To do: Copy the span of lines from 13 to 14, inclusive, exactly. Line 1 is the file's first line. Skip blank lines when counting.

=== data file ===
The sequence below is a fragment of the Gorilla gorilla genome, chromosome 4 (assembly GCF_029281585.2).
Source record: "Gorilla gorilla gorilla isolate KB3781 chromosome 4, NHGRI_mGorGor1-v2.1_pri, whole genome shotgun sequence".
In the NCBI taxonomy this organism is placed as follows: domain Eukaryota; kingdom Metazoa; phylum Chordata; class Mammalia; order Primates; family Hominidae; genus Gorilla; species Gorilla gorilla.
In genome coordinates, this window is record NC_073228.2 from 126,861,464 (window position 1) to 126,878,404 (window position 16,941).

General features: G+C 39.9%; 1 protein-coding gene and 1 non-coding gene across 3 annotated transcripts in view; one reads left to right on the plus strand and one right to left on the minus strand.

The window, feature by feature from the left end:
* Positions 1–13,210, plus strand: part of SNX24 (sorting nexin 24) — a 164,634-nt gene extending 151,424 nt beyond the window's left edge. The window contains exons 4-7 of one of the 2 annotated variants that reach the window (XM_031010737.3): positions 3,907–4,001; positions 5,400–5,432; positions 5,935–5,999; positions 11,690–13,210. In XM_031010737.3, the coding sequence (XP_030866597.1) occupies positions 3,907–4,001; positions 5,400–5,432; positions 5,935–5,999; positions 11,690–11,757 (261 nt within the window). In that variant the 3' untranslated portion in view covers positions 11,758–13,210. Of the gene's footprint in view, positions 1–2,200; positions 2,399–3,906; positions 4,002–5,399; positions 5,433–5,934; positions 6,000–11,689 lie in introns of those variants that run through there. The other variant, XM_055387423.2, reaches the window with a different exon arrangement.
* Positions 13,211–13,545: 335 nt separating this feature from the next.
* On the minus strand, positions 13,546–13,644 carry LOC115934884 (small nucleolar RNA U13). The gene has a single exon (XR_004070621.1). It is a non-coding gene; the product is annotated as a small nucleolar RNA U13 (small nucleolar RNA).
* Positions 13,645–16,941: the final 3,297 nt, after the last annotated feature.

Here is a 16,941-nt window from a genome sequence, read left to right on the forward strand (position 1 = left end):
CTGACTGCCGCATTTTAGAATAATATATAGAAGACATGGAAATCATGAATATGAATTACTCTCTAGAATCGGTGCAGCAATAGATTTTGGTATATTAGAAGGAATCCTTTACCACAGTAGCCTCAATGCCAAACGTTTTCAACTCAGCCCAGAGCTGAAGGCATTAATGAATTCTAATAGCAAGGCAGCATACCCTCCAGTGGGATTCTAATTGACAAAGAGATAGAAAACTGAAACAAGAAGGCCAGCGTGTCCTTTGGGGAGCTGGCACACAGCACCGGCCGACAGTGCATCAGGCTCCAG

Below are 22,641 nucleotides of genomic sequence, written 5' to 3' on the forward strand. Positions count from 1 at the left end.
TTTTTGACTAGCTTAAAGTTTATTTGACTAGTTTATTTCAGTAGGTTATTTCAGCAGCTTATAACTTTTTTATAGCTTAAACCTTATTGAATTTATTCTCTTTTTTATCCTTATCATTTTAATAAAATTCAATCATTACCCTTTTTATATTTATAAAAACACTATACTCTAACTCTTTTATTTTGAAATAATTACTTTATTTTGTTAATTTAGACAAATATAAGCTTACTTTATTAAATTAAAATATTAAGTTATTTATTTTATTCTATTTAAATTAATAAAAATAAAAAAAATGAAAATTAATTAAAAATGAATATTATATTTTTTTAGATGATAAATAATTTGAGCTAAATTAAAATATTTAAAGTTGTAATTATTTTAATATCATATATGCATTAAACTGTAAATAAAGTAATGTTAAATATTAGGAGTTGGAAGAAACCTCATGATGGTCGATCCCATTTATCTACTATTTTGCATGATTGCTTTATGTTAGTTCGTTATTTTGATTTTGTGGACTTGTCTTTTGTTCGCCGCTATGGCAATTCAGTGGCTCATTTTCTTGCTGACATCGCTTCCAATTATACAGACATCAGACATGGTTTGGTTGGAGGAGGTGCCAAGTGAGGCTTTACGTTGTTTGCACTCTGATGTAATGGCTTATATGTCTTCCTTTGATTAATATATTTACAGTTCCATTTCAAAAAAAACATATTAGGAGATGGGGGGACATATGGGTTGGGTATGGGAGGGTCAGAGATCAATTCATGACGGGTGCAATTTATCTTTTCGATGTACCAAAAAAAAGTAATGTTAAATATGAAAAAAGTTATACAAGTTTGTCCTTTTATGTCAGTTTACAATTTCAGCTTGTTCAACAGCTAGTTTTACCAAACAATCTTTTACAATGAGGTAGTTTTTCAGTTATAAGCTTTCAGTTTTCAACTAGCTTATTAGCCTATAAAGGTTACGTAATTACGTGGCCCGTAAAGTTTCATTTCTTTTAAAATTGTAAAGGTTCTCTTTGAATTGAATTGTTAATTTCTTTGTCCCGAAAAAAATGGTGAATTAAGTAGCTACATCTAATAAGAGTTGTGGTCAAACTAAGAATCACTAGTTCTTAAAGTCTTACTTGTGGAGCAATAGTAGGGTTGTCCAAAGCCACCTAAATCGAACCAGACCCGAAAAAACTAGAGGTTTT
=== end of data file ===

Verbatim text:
Below are 22,641 nucleotides of genomic sequence, written 5' to 3' on the forward strand. Positions count from 1 at the left end.
TTTTTGACTAGCTTAAAGTTTATTTGACTAGTTTATTTCAGTAGGTTATTTCAGCAGCTTATAACTTTTTTATAGCTTAAACCTTATTGAATTTATTCTCTTTTTTATCCTTATCATTTTAATAAAATTCAATCATTACCCTTTTTATATTTATAAAAACACTATACTCTAACTCTTTTATTTTGAAATAATTACTTTATTTTGTTAATTTAGACAAATATAAGCTTACTTTATTAAATTAAAATATTAAGTTATTTATTTTATTCTATTTAAATTAATAAAAATAAAAAAAATGAAAATTAATTAAAAATGAATATTATATTTTTTTAGATGATAAATAATTTGAGCTAAATTAAAATATTTAAAGTTGTAATTATTTTAATATCATATATGCATTAAACTGTAAATAAAGTAATGTTAAATATTAGGAGTTGGAAGAAACCTCATGATGGTCGATCCCATTTATCTACTATTTTGCATGATTGCTTTATGTTAGTTCGTTATTTTGATTTTGTGGACTTGTCTTTTGTTCGCCGCTATGGCAATTCAGTGGCTCATTTTCTTGCTGACATCGCTTCCAATTATACAGACATCAGACATGGTTTGGTTGGAGGAGGTGCCAAGTGAGGCTTTACGTTGTTTGCACTCTGATGTAATGGCTTATATGTCTTCCTTTGATTAATATATTTACAGTTCCATTTCAAAAAAAACATATTAGGAGATGGGGGGACATATGGGTTGGGTATGGGAGGGTCAGAGATCAATTCATGACGGGTGCAATTTATCTTTTCGATGTACCAAAAAAAAGTAATGTTAAATATGAAAAAAGTTATACAAGTTTGTCCTTTTATGTCAGTTTACAATTTCAGCTTGTTCAACAGCTAGTTTTACCAAACAATCTTTTACAATGAGGTAGTTTTTCAGTTATAAGCTTTCAGTTTTCAACTAGCTTATTAGCCTATAAAGGTTACGTAATTACGTGGCCCGTAAAGTTTCATTTCTTTTAAAATTGTAAAGGTTCTCTTTGAATTGAATTGTTAATTTCTTTGTCCCGAAAAAAATGGTGAATTAAGTAGCTACATCTAATAAGAGTTGTGGTCAAACTAAGAATCACTAGTTCTTAAAGTCTTACTTGTGGAGCAATAGTAGGGTTGTCCAAAGCCACCTAAATCGAACCAGACCCGAAAAAACTAGAGGTTTT